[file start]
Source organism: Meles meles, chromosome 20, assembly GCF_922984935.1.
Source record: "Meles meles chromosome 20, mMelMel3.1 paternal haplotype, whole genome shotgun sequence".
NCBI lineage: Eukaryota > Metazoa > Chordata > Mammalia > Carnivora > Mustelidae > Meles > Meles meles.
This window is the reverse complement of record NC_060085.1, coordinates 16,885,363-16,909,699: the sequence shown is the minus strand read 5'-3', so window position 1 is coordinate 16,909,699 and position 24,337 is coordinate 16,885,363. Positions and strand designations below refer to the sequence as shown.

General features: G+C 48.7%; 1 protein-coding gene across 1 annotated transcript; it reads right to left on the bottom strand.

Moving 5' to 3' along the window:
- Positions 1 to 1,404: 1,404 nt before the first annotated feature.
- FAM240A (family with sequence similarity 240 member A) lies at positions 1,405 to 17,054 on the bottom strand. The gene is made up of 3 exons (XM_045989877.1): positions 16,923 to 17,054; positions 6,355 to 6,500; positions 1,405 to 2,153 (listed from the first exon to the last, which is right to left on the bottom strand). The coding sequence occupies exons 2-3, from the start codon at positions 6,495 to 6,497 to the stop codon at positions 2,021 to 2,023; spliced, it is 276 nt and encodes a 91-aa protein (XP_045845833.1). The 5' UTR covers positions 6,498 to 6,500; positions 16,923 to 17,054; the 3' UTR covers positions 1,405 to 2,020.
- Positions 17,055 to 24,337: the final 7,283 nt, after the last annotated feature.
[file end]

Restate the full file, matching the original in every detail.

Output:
Source organism: Meles meles, chromosome 20, assembly GCF_922984935.1.
Source record: "Meles meles chromosome 20, mMelMel3.1 paternal haplotype, whole genome shotgun sequence".
NCBI lineage: Eukaryota > Metazoa > Chordata > Mammalia > Carnivora > Mustelidae > Meles > Meles meles.
This window is the reverse complement of record NC_060085.1, coordinates 16,885,363-16,909,699: the sequence shown is the minus strand read 5'-3', so window position 1 is coordinate 16,909,699 and position 24,337 is coordinate 16,885,363. Positions and strand designations below refer to the sequence as shown.

General features: G+C 48.7%; 1 protein-coding gene across 1 annotated transcript; it reads right to left on the bottom strand.

Moving 5' to 3' along the window:
- Positions 1 to 1,404: 1,404 nt before the first annotated feature.
- FAM240A (family with sequence similarity 240 member A) lies at positions 1,405 to 17,054 on the bottom strand. The gene is made up of 3 exons (XM_045989877.1): positions 16,923 to 17,054; positions 6,355 to 6,500; positions 1,405 to 2,153 (listed from the first exon to the last, which is right to left on the bottom strand). The coding sequence occupies exons 2-3, from the start codon at positions 6,495 to 6,497 to the stop codon at positions 2,021 to 2,023; spliced, it is 276 nt and encodes a 91-aa protein (XP_045845833.1). The 5' UTR covers positions 6,498 to 6,500; positions 16,923 to 17,054; the 3' UTR covers positions 1,405 to 2,020.
- Positions 17,055 to 24,337: the final 7,283 nt, after the last annotated feature.